NAME		   => 'Cool::Foo',
			 VERSION_FROM	   => '',
			 OBJECT		     =>	q/$(O_FILES)/,
			 # ... other attrs ...

		   Notice the "OBJECT" attribute. MakeMaker generates the
		   following variables in Makefile:

		     # Handy lists of source code files:
		     XS_FILES= Bar.xs \
		     C_FILES = Bar.c \
		     O_FILES = Bar.o \

		   Therefore we	can use	the "O_FILES" variable to tell
		   MakeMaker to	use these objects into the shared library.

		   That's pretty much it. Now write and Foo.xs,
		   and Bar.xs, where bootstraps the shared library and simply loading

		   The only issue left is to how to bootstrap Bar.xs. This is
		   done	from Foo.xs:

		     MODULE = Cool::Foo	PACKAGE	= Cool::Foo

		     # boot the	second XS file
		     boot_Cool__Bar(aTHX_ cv);

		   If you have more than two files, this is the	place where
		   you should boot extra XS files from.

		   The following four files sum	up all the details discussed
		   so far.
		     package Cool::Foo;

		     require DynaLoader;

		     our @ISA =	qw(DynaLoader);
		     our $VERSION = '0.01';
		     bootstrap Cool::Foo $VERSION;

		     package Cool::Bar;

		     use Cool::Foo; # bootstraps Bar.xs


		     #include "EXTERN.h"
		     #include "perl.h"
		     #include "XSUB.h"

		     MODULE = Cool::Foo	 PACKAGE = Cool::Foo

		     # boot the	second XS file
		     boot_Cool__Bar(aTHX_ cv);

		     MODULE = Cool::Foo	 PACKAGE = Cool::Foo  PREFIX = cool_foo_


			 fprintf(stderr, "Cool::Foo says: Perl Rules\n");

		     #include "EXTERN.h"
		     #include "perl.h"
		     #include "XSUB.h"

		     MODULE = Cool::Bar	 PACKAGE = Cool::Bar PREFIX = cool_bar_


			 fprintf(stderr, "Cool::Bar says: Perl Rules\n");

		   And of course a very	basic test:

		     use Test;
		     BEGIN { plan tests	=> 1 };
		     use Cool::Foo;
		     use Cool::Bar;
		     ok	1;

		   This	tip has	been brought to	you by Nick Ing-Simmons	and
		   Stas	Bekman.

		   An alternative way to achieve this can be seen in
		   Gtk2::CodeGen and Glib::CodeGen.

   MakeMaker object hierarchy (simplified)
       What most people	need to	know (superclasses on top.)

	       ExtUtils::MM_{Current OS}

       The object actually used	is of the class	MY which allows	you to
       override	bits of	MakeMaker inside your Makefile.PL by declaring
       MY::foo() methods.

   MakeMaker object hierarchy (real)
       Here's how it really works:

	   ExtUtils::Liblist::Kid	   ExtUtils::MM_{Current OS} (if necessary)
		 |					    |
	   ExtUtils::Liblist	 ExtUtils::MakeMaker	    |
			   |	 |			    |
			   |	 |   |-----------------------
			  |	     |
	       ExtUtils::MY	    MM (created	by ExtUtils::MM)
	       |				   |
	       MY (created by ExtUtils::MY)	   |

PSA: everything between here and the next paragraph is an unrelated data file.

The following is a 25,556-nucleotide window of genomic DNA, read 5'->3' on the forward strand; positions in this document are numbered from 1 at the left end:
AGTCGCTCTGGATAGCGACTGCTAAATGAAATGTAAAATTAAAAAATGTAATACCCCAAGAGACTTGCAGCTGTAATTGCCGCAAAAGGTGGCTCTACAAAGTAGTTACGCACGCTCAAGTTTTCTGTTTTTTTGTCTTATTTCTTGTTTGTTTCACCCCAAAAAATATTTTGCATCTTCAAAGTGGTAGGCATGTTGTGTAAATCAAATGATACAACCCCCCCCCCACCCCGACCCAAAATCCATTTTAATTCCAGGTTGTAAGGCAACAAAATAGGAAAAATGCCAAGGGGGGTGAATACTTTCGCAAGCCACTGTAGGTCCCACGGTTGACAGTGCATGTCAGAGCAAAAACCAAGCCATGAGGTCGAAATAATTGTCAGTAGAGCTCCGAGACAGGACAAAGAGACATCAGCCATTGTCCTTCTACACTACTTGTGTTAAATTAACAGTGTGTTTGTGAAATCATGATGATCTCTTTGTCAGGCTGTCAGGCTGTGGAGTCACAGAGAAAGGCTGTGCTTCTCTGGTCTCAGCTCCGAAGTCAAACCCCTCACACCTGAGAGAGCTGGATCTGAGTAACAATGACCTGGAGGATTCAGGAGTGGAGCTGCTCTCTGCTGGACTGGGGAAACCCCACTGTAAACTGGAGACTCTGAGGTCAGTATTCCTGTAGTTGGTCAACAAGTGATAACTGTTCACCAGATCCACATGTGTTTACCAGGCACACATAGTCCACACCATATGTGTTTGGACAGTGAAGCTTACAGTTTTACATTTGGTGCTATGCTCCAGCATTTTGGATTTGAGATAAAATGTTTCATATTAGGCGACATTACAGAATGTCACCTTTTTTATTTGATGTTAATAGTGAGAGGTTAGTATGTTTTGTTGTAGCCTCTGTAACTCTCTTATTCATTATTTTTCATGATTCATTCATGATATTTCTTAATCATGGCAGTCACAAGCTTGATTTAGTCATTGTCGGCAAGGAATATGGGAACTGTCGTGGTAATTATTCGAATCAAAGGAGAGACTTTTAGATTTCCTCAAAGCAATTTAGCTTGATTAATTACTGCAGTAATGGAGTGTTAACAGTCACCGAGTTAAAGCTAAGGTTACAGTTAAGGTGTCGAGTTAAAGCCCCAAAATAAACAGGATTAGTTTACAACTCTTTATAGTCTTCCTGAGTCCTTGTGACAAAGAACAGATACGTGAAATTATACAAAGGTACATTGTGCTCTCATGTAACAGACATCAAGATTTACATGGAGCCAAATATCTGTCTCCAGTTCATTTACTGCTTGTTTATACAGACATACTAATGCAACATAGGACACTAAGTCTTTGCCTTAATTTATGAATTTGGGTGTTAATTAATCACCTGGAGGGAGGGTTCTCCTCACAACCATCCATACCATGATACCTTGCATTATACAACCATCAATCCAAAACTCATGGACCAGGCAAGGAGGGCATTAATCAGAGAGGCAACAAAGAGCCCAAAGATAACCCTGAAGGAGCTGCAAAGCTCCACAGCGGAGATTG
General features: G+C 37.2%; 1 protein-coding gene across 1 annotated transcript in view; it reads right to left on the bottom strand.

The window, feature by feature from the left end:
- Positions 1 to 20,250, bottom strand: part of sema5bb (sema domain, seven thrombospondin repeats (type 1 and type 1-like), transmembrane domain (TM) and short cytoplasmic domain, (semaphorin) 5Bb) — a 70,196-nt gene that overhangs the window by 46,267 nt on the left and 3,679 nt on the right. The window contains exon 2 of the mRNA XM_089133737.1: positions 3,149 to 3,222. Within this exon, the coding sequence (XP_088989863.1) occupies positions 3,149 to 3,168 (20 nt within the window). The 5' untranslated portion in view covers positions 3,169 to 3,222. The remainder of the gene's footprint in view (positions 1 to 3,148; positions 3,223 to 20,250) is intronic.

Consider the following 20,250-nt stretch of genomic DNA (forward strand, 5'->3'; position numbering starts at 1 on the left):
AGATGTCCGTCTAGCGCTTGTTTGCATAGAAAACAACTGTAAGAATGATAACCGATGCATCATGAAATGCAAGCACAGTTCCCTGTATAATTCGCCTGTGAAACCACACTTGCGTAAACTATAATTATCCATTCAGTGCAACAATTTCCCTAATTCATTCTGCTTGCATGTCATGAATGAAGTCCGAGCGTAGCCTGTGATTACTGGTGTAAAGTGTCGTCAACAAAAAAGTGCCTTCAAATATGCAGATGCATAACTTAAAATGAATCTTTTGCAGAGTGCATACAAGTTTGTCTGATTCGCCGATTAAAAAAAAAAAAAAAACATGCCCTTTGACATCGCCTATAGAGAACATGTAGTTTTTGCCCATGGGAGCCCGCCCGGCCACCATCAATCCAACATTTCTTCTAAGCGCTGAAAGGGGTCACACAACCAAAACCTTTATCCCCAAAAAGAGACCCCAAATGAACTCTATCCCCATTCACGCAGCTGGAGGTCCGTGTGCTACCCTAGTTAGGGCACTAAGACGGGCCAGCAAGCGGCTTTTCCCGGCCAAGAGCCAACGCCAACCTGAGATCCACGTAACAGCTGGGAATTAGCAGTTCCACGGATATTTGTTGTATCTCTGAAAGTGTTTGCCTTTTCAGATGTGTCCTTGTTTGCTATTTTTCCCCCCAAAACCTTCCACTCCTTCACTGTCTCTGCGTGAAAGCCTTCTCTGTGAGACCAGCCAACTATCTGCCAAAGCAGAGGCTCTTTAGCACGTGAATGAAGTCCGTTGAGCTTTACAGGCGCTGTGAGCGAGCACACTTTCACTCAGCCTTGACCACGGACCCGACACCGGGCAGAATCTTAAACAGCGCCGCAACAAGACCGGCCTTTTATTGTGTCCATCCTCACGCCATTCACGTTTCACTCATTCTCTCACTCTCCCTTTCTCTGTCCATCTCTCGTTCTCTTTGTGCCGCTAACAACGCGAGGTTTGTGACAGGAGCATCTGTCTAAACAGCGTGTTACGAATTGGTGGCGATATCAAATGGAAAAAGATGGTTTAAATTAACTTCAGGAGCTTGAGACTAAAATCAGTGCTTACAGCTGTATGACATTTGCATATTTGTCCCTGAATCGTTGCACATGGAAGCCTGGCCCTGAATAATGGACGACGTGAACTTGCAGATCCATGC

.			   |
			(mixin)			   |
			   .			   |
		      PACK### (created each call to ExtUtils::MakeMaker->new)

       NOTE: Yes, this is a mess.  See
       <>	for
       some history.

       NOTE: When ExtUtils::MM is loaded it chooses a superclass for MM	from
       amongst the ExtUtils::MM_* modules based	on the current operating

       NOTE: ExtUtils::MM_{Current OS} represents one of the ExtUtils::MM_*
       modules except ExtUtils::MM_Any chosen based on your operating system.

       NOTE: The main object used by MakeMaker is a PACK### object, *not*
       ExtUtils::MakeMaker.  It	is, effectively, a subclass of MY,
       ExtUtils::Makemaker, ExtUtils::Liblist and ExtUtils::MM_{Current	OS}

       NOTE: The methods in MY are simply copied into PACK### rather than MY
       being a superclass of PACK###.  I don't remember	the rationale.

       NOTE: ExtUtils::Liblist should be removed from the inheritance hiearchy
       and simply be called as functions.

       NOTE: Modules like File::Spec and Exporter have been omitted for

   The MM_* hierarchy
				       MM_Win95	  MM_NW5
					    \	   /
	MM_BeOS	 MM_Cygwin  MM_OS2  MM_VMS  MM_Win32  MM_DOS  MM_UWIN
	      \	       |      |		|	 /	/      /
				  |	  |
			       MM_Unix	  |
				     |	  |

       NOTE: Each direct MM_Unix subclass is also an MM_Any subclass.  This is
       a temporary hack	because	MM_Unix	overrides some MM_Any methods with
       Unix specific code.  It allows the non-Unix modules to see the original
       MM_Any implementations.

       NOTE: Modules like File::Spec and Exporter have been omitted for

       If you have a question you'd like to see	added to the FAQ (whether or
       not you have the	answer)	please either:

       o make a	pull request on	the MakeMaker github repository

       o raise a issue on the MakeMaker	github repository

       o file an RT ticket

       o email

       The denizens of


perl v5.28.3			  2020-05-14	   ExtUtils::MakeMaker::FAQ(3)